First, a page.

This brief discusses how integrated care has taken shape in the State of Minnesota, highlights findings from a study of beneficiaries in the integrated care program in Minnesota, and discusses how the state is using demonstration authority to further build on this successful model.

See the brief here

Information Exchange in Integrated Care Models

Communicating necessary and timely information to providers across the continuum of care is central to providing coordinated care. This report focuses on the information exchange processes of integrated care models that provide care for populations with long-term service and support (LTSS) needs. Individuals with LTSS needs require a number of people to be involved to provide care and support, and all of these providers require specific information elements about each individual. Integrated care models' primary focus is on care coordination among a large range of provider types. Organizations providing integrated care have invested substantial effort in developing approaches that support information exchange among the continuum of providers.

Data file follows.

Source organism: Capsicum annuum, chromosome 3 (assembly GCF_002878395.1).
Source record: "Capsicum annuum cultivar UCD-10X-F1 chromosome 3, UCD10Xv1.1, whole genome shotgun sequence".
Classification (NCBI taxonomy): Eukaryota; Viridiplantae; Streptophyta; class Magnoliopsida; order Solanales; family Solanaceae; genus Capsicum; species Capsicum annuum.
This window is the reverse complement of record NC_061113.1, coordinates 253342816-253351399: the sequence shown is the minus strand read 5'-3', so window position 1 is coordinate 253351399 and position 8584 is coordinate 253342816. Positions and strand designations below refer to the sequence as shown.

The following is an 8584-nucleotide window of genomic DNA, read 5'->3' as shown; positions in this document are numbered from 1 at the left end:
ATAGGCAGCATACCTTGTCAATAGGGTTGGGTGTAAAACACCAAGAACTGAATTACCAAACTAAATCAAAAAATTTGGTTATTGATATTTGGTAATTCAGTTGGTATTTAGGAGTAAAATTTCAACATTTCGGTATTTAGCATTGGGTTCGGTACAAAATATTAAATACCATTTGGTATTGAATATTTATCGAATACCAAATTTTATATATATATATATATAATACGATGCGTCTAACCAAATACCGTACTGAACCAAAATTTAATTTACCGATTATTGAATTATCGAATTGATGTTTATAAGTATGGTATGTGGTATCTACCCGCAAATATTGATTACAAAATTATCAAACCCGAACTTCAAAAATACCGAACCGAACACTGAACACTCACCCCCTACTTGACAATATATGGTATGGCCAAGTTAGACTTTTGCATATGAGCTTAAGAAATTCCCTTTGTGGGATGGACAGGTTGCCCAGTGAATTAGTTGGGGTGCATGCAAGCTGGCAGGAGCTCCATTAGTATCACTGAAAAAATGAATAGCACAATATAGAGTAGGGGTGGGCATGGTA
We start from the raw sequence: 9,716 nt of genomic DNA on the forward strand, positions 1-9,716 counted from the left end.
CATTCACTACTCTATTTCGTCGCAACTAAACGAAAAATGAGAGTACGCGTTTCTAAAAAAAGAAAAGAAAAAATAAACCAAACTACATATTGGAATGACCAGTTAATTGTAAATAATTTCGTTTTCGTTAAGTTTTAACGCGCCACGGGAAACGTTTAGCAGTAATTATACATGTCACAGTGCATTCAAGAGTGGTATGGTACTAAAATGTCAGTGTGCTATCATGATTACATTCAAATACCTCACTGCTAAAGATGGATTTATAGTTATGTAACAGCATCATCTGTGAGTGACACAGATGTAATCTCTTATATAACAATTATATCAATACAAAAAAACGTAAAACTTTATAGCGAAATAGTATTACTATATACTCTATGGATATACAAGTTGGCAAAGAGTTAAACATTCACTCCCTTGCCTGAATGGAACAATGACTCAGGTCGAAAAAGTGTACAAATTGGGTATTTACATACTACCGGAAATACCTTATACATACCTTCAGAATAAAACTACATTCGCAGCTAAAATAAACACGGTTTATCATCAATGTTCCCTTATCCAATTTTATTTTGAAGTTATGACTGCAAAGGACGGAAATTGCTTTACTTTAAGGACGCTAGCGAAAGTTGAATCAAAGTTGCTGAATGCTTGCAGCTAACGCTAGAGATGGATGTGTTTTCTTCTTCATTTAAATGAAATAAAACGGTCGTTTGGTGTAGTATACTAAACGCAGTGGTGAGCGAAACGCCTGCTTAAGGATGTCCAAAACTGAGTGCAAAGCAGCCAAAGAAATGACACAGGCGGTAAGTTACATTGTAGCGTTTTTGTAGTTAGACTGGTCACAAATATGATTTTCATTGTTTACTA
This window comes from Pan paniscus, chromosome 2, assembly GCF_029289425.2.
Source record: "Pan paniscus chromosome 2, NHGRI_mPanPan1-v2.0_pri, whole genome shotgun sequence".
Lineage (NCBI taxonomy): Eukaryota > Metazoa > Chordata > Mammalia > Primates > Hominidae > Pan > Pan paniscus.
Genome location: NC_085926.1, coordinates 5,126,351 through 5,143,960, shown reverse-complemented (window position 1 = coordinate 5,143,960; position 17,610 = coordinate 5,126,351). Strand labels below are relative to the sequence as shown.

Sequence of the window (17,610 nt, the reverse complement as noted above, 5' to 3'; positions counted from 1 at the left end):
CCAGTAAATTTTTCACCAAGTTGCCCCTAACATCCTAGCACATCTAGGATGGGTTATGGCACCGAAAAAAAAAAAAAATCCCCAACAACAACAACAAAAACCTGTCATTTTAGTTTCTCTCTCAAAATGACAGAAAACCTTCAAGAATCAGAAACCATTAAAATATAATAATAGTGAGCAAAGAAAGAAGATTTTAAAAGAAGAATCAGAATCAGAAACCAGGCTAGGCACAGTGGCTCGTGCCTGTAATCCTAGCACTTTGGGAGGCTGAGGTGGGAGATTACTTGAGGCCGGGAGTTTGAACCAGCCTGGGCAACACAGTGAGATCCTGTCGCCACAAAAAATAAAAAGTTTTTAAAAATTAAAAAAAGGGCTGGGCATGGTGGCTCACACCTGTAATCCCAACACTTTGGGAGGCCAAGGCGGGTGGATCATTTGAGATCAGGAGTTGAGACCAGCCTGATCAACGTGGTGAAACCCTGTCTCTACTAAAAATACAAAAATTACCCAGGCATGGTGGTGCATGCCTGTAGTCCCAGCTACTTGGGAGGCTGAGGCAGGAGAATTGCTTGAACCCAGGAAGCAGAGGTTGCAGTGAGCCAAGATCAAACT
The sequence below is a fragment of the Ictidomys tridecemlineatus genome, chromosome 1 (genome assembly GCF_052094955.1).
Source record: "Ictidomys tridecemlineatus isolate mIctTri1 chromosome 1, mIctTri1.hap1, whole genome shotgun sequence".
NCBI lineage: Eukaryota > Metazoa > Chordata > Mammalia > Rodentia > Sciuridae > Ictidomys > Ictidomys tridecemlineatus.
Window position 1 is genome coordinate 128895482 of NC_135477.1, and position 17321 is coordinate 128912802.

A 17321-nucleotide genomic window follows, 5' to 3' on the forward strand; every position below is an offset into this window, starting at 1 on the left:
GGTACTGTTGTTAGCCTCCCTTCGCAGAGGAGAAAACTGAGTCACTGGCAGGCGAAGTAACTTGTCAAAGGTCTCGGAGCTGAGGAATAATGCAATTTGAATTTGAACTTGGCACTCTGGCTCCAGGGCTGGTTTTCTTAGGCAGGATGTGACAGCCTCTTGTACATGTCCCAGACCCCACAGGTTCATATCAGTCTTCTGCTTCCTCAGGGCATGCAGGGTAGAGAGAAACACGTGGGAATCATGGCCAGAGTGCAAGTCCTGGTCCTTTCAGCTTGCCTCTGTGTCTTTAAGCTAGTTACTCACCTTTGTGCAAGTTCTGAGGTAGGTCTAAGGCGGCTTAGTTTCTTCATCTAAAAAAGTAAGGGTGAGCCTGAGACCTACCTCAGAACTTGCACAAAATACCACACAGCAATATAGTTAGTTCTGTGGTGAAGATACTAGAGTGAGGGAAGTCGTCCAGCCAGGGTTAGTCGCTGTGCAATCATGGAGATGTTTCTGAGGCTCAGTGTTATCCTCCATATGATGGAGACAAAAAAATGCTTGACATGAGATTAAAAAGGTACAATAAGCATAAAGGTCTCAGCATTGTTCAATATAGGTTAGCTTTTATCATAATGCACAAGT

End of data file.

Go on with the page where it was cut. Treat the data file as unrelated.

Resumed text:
See the report here

Integration and Coordination of Health and Human Services Programs

This study aimed to explore opportunities for integration and outreach to enroll low-income Americans enrolled in human services programs and health insurance.

This paper presents findings from case studies of selected state-level integration and coordination approaches and identifies areas of notable success or potential which may be of interest to other states.

This paper examines opportunities to apply findings from behavioral economics to specific health/human services program interaction contexts. 

The final report provides an overview of findings from the project and summarizes the challenges and prospects for integration in the future.

See the project page here.

Health Care Coverage and Employment Opportunities for the Reentry Population

Formerly incarcerated individuals have much higher rates of chronic health conditions, infectious disease, behavioral health problems and substance use disorder than the general population. Upon reentry these individuals also may have a gap in health care coverage and experience greater difficulty in finding employment that offers health care coverage due to their criminal record. The following two publications discuss these barriers and opportunities to overcome them.